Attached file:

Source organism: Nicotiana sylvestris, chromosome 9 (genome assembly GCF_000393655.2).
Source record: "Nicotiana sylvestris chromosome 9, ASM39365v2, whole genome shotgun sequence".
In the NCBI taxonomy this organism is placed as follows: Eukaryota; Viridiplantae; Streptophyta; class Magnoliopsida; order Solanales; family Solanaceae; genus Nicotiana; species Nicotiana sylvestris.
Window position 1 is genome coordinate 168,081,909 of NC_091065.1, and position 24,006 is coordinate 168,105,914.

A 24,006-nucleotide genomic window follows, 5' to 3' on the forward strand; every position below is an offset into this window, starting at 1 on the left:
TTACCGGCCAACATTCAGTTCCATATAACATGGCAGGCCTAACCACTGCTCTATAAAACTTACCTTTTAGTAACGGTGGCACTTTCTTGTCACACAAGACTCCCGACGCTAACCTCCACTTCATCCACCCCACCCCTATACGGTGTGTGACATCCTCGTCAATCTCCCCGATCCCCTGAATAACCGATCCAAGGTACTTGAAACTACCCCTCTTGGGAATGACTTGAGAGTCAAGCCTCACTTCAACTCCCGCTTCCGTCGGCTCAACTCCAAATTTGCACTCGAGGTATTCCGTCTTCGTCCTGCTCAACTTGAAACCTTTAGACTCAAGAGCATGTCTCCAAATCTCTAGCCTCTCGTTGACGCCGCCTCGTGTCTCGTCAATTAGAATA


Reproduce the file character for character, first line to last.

Source organism: Nicotiana sylvestris, chromosome 9 (genome assembly GCF_000393655.2).
Source record: "Nicotiana sylvestris chromosome 9, ASM39365v2, whole genome shotgun sequence".
In the NCBI taxonomy this organism is placed as follows: Eukaryota; Viridiplantae; Streptophyta; class Magnoliopsida; order Solanales; family Solanaceae; genus Nicotiana; species Nicotiana sylvestris.
Window position 1 is genome coordinate 168,081,909 of NC_091065.1, and position 24,006 is coordinate 168,105,914.

A 24,006-nucleotide genomic window follows, 5' to 3' on the forward strand; every position below is an offset into this window, starting at 1 on the left:
TTACCGGCCAACATTCAGTTCCATATAACATGGCAGGCCTAACCACTGCTCTATAAAACTTACCTTTTAGTAACGGTGGCACTTTCTTGTCACACAAGACTCCCGACGCTAACCTCCACTTCATCCACCCCACCCCTATACGGTGTGTGACATCCTCGTCAATCTCCCCGATCCCCTGAATAACCGATCCAAGGTACTTGAAACTACCCCTCTTGGGAATGACTTGAGAGTCAAGCCTCACTTCAACTCCCGCTTCCGTCGGCTCAACTCCAAATTTGCACTCGAGGTATTCCGTCTTCGTCCTGCTCAACTTGAAACCTTTAGACTCAAGAGCATGTCTCCAAATCTCTAGCCTCTCGTTGACGCCGCCTCGTGTCTCGTCAATTAGAATA